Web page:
Will Fintech Investments Be Able to Withstand the Present International Turmoil?

GDS Modellica
A few months ago, we posted on this blog looking at how the fantastic performance of fintech investments suggested that things would soon return to normal in the financial sector (and in other areas of life too). This projection was used to put together the study published regularly by the renowned firm KPMG. In their latest revision concerning the first half of 2022, they have observed a notable decline, which is even more accentuated in the second quarter of the year, as a result of the intense turmoil and tension faced by international markets.

Despite this, the consultancy firm calls for calm, pointing to the fact that figures for 2021 were very much “outliers”. They also stress that there were plenty of positives this year that should not be overlooked, including the stability of investments in Europe and the record investments seen in the Asia-Pacific and EMEA regions.

Looking at the raw figures, overall fintech investment fell from $111.2 billion across 3,372 deals in the first half of 2021 to $107.8 billion across 2,980 deals in the first half of 2022. Added to this, the number of deals in the second quarter (April-June) fell by approximately 25% with respect to the first quarter (January-March) with deal values more than halving, falling to $34 billion from $73.8 billion.

Here at GDS Modellica, we wanted to revisit our infographic from a few months ago and update it with the most recent data. That way, we can provide a more accurate picture of the market as it continues to evolve. As well as the points we have highlighted in the infographic, we also wanted to summarise the trends identified in the report, which as always, we recommend reading in full. According to KPMG, here are the most important trends revealed by the data:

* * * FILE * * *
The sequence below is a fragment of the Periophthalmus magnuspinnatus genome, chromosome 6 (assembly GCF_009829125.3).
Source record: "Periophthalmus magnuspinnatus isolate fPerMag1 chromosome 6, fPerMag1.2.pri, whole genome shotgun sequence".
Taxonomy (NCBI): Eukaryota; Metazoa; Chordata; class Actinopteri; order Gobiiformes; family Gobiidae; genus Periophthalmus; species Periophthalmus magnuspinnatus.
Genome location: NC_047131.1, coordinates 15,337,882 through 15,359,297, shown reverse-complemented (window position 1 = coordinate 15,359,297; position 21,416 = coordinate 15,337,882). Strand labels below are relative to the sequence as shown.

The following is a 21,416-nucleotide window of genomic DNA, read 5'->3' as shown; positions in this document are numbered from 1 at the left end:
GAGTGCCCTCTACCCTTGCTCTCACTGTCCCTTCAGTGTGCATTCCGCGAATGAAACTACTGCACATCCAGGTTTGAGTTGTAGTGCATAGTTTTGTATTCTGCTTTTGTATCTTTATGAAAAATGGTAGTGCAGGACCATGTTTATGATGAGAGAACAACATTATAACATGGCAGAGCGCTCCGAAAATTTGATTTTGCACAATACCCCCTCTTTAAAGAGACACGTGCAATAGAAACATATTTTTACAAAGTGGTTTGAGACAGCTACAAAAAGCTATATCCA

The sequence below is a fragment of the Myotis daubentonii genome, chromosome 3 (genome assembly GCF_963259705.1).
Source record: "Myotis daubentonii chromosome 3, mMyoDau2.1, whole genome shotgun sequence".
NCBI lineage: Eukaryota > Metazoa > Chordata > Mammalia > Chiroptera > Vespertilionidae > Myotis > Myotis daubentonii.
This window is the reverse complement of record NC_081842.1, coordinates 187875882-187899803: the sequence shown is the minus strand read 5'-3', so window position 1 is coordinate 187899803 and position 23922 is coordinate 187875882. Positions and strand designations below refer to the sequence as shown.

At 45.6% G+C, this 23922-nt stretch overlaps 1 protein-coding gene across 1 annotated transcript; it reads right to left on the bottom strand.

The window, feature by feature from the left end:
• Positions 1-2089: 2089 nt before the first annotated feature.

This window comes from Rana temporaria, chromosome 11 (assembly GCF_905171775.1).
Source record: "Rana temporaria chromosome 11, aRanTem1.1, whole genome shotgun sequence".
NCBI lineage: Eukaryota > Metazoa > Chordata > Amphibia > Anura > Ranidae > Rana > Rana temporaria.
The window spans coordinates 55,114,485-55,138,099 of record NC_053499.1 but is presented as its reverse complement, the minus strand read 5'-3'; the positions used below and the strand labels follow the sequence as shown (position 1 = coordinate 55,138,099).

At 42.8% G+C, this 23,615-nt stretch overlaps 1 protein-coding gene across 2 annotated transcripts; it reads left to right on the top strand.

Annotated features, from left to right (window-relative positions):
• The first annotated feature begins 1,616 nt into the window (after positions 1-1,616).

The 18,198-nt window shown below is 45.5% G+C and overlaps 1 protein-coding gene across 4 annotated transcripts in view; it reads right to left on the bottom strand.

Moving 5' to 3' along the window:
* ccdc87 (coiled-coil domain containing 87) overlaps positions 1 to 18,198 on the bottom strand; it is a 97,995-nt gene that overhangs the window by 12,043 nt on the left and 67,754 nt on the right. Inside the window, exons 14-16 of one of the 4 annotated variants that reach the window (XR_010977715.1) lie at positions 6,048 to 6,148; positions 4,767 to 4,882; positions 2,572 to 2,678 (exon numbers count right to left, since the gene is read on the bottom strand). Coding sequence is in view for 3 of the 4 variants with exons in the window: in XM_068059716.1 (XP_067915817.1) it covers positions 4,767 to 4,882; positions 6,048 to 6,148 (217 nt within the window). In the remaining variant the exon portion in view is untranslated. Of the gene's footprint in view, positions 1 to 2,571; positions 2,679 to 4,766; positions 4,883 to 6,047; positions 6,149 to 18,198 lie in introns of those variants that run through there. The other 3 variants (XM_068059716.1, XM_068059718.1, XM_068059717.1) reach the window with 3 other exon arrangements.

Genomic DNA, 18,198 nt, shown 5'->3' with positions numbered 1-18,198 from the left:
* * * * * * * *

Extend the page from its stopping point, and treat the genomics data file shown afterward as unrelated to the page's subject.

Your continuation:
1. Market corrections, including declining valuations, increasing mergers and acquisitions and a growing number of businesses in difficulty, in light of the predicted recession and the over-enthusiasm and over-investment in key areas during the last 18 months.
  2. Continued focus on embedded solutions, including payments, finance and insurance.
  3. Big tech companies and other corporations prioritising partnerships, while also looking for opportunities for add-ins at bargain prices compared to recent years.
  4. Growing focus on B2B solutions aimed at the improvement of infrastructure or the optimisation of operational activities like AR/AP.
  5. Slowdown in crypto interest and investment, particularly retail firms offering coins, tokens and NFTs.
  6. Increasing focus on underdeveloped fintech markets, including jurisdictions in Africa.
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